Personally, I found Anderson’s account of the tyrannical nature of some employers to be extremely personally relatable. Having served ten years in the US Navy, I can personally attest to Anderson’s quote that “private governments impose a far more minute, exacting, and sweeping regulation of employees than democratic states do in any domain outside of prisons and the military.” (p.112) I was at one point subject to the arbitrary whims of a ship Captain who evoked images of Captain Bligh, and at another time to an even more petty supervisor with whom I had personality conflicts. This petty supervisor ultimately accused me of arbitrary violations of the Uniform Code of Military Justice, and because he outranked me it was impossible to defend myself without also being accused of insubordination. I was brought before a disciplinary hearing, summarily reduced in rank, and confined to military quarters for thirty days. This experience taught me that, while the military is ostensibly a meritocracy, there are in fact many examples of petty tyranny where a person who is granted a modicum of power and autonomy with little to no accountability may wield it abusively with virtual impunity.
While in the civilian world this level of absolute control over employees is rare, in some sense the financial burden of supporting a family provides and even more compelling incentive to submit to arbitrary and abusive supervisors, for fear of the ramifications of losing not only one’s income, but potentially health insurance, retirement, and other benefits as well. There are innumerable cases of single-parent workers who are forced to take low-paying jobs under poor working conditions merely for the sake of day-to-day survival for their children. These represent some of the most vulnerable elements of the workforce, and without basic enforcement of their legal rights they can be and often are subjected to all manner of harassing or discriminatory treatment simply because an employer knows they don’t realistically have the option to quit.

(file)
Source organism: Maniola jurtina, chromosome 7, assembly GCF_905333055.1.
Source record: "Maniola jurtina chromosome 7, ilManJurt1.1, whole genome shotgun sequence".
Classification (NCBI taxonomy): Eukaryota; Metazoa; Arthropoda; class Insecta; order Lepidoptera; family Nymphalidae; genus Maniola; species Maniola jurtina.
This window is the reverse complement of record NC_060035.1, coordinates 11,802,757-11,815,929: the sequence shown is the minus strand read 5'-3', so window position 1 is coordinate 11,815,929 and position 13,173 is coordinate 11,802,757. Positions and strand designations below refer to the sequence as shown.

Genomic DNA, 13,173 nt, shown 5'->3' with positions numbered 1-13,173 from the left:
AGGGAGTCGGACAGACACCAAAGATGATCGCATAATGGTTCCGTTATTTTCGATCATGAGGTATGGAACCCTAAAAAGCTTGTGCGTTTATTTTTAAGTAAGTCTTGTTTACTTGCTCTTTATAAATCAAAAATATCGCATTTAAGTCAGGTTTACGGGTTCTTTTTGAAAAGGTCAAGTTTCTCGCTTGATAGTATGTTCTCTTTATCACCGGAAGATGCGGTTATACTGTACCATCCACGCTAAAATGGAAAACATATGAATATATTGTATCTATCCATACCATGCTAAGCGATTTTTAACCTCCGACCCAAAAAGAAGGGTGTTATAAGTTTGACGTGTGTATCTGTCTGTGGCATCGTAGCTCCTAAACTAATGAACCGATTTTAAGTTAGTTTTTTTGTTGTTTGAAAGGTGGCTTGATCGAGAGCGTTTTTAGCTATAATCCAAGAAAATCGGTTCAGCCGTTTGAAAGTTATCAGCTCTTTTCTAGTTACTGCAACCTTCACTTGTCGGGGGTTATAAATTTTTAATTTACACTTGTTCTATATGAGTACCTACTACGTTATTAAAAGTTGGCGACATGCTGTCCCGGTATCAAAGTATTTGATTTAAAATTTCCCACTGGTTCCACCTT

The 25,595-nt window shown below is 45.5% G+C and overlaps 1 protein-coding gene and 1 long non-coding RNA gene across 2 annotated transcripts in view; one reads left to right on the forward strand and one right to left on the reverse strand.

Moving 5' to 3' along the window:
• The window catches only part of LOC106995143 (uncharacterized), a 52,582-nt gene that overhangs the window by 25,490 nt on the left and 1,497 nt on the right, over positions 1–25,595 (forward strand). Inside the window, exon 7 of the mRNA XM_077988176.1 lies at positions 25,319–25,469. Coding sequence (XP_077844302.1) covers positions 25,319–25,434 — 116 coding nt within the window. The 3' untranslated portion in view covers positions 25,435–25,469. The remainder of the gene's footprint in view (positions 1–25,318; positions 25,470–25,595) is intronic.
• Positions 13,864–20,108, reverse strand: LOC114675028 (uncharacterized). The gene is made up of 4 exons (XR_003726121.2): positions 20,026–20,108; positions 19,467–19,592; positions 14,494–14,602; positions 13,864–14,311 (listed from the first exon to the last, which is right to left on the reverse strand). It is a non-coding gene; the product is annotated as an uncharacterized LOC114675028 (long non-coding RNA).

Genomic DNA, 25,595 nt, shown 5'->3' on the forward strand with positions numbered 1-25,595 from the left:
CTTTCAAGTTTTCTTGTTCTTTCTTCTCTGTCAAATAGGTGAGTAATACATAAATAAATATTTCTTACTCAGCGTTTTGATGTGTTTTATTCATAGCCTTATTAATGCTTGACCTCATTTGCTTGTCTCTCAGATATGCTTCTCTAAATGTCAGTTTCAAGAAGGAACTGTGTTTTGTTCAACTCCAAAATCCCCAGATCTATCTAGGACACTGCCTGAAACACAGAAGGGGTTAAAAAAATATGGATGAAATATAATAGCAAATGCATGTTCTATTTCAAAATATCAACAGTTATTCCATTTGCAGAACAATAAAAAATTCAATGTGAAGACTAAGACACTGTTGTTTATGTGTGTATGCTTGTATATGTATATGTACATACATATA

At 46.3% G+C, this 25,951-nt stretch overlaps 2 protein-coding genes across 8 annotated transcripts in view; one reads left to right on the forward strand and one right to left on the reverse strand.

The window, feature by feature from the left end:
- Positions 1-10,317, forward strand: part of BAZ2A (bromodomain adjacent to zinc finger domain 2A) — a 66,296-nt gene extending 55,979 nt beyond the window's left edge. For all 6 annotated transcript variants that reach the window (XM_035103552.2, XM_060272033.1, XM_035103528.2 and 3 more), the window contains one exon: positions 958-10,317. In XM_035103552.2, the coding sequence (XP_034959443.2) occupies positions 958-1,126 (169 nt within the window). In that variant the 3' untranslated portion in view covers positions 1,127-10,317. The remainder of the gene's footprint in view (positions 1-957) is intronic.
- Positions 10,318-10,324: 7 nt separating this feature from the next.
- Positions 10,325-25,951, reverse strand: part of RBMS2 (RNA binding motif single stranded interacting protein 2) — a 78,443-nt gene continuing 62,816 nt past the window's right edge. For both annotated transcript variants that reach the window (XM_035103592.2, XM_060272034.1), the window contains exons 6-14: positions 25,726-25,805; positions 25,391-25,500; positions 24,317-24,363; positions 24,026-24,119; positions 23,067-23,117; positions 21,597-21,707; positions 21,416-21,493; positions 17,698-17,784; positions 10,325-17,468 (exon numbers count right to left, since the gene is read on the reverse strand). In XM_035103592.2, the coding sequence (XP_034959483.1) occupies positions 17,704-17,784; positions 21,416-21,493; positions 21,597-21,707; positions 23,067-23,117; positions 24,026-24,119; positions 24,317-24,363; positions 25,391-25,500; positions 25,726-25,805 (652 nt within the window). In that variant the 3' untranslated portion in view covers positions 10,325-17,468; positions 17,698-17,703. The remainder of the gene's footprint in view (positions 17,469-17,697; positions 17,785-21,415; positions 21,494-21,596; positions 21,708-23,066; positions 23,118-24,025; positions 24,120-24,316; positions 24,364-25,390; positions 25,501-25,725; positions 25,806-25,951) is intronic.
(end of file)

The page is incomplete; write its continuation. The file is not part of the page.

Unions and labor laws provide some manner of protection in this area; however as Anderson mentions the practical likelihood of taking one’s employer to court is almost unthinkable for the average minimum-wage worker (p. 116). Though labor reform has come a long way in the decades since it was first introduced, there are still many cases where workers lack the adequate resources to ensure their rights are protected. Anecdotally, I can also describe how my mother was effectively forced out of her teaching career at a public elementary school after 15 years of teaching because her union failed to adequately represent her, whether due to lack of funding or mere bureaucratic apathy, in a dispute against her school principal. While unionized labor does have its undeniable benefits, the protections it offers will likely never match the financial and legal resources of corporate employers. Until a method is devised whereby employees have the same right to legal representation as a person accused of a crime, it is unlikely that many of the most vulnerable employees, union or not, will have the de facto legal protections they are offered de jure.